Here are some interesting stats comparing hiring at home, and abroad, by U.S. multinational companies:…
Here are some interesting stats comparing hiring at home, and abroad, by U.S. multinational companies:
Worldwide employment by U.S. multinational enterprises (MNEs) increased 0.4 percent to 42.5 million workers in 2017 from 42.3 million in 2016, according to statistics released by the Bureau of Economic Analysis on the operations and finances of U.S. parent companies and their foreign affiliates.
Employment in the United States by U.S. parents increased 0.2 percent to 28.1 million workers in 2017.
U.S. parents accounted for 66.1 percent of worldwide employment by U.S. MNEs, down from 66.3 percent in 2016.
Employment abroad by majority-owned foreign affiliates (MOFAs) of U.S. MNEs increased 0.9 percent to 14.4 million workers and accounted for 33.9 percent of employment by U.S. MNEs worldwide.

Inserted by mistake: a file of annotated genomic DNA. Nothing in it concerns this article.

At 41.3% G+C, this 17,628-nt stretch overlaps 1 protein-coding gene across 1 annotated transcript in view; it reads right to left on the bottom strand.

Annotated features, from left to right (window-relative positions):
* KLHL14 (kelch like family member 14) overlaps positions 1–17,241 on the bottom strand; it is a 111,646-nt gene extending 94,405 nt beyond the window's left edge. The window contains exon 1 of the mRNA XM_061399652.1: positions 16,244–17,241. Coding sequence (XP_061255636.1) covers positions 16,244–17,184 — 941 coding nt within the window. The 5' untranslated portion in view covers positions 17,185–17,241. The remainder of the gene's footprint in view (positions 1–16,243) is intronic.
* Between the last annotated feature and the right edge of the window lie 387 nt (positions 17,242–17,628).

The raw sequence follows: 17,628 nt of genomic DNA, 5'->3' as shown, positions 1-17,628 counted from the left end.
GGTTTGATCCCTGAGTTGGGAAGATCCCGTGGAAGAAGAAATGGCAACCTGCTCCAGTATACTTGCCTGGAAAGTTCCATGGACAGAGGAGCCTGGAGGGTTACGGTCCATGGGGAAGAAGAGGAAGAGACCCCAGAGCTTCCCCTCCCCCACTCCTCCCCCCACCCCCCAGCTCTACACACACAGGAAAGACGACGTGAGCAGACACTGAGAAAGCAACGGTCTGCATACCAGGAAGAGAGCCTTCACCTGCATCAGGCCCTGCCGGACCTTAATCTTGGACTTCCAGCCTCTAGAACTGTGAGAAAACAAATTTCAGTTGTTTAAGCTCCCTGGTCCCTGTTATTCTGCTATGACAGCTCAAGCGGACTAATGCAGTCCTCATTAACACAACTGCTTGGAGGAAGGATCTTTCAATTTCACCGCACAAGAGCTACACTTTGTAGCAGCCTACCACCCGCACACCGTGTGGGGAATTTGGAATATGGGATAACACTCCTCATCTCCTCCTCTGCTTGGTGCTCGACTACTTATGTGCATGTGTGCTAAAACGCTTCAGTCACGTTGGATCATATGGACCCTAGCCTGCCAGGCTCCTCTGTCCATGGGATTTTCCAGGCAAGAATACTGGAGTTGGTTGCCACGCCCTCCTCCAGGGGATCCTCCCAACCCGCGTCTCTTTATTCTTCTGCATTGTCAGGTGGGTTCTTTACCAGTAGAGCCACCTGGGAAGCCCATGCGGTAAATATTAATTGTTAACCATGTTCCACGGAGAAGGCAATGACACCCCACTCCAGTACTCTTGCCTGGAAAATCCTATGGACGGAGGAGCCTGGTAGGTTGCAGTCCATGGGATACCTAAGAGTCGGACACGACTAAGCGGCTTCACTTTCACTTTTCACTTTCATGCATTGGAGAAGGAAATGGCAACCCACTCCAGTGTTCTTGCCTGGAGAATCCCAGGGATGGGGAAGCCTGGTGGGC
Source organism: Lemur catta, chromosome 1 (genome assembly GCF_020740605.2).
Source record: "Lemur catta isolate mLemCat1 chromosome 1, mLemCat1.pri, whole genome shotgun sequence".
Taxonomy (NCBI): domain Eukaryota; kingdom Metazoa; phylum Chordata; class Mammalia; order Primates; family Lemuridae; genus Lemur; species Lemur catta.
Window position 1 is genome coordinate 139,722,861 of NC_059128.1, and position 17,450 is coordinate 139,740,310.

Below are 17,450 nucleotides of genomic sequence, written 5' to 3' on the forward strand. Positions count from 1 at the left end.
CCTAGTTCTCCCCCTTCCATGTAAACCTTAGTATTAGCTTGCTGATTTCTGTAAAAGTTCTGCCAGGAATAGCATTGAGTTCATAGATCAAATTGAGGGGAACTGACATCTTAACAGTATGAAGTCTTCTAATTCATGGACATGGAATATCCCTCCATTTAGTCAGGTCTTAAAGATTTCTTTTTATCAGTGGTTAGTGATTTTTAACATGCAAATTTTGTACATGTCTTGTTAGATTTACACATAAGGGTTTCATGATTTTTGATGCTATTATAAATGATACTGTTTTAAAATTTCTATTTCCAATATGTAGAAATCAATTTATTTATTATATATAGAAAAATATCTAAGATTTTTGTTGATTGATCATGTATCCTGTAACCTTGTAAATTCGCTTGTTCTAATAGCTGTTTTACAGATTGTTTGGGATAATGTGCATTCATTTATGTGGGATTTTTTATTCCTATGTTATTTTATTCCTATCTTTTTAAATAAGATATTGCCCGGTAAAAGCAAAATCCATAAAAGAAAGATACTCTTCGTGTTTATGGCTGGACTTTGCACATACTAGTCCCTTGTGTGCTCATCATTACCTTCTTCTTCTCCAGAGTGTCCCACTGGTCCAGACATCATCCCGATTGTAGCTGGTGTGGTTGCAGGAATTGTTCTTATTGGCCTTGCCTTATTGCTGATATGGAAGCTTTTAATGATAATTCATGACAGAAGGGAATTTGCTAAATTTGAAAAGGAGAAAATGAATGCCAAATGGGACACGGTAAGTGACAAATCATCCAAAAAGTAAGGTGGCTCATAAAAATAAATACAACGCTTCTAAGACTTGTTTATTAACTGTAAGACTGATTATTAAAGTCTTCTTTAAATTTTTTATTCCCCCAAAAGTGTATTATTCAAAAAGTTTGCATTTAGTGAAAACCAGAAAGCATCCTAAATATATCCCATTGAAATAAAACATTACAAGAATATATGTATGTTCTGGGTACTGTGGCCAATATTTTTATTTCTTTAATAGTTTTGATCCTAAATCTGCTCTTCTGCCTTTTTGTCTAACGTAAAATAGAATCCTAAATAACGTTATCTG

U.S. parents accounted for 22.0 percent of total private industry employment in the United States.
Employment by U.S. parents was largest in manufacturing and retail trade. Employment abroad by MOFAs was largest in China, United Kingdom, Mexico, India, and Canada.
What it means:
It seems that from 2016-2018, employment gains in the U.S. were outpaced by hiring abroad. This is a generalized “mash up”, since these stats could show growth in hiring to serve overseas markets as well as growth in overseas production for the U.S. market. Still, it indicates that U.S. companies (or their majority-owned overseas affiliates), did more hiring abroad than in the U.S.
The stats also represent hiring activity before the big tax cut took effect. It will be interesting to see how things changed in 2018 and 2019. Did some jobs “come home” as planned?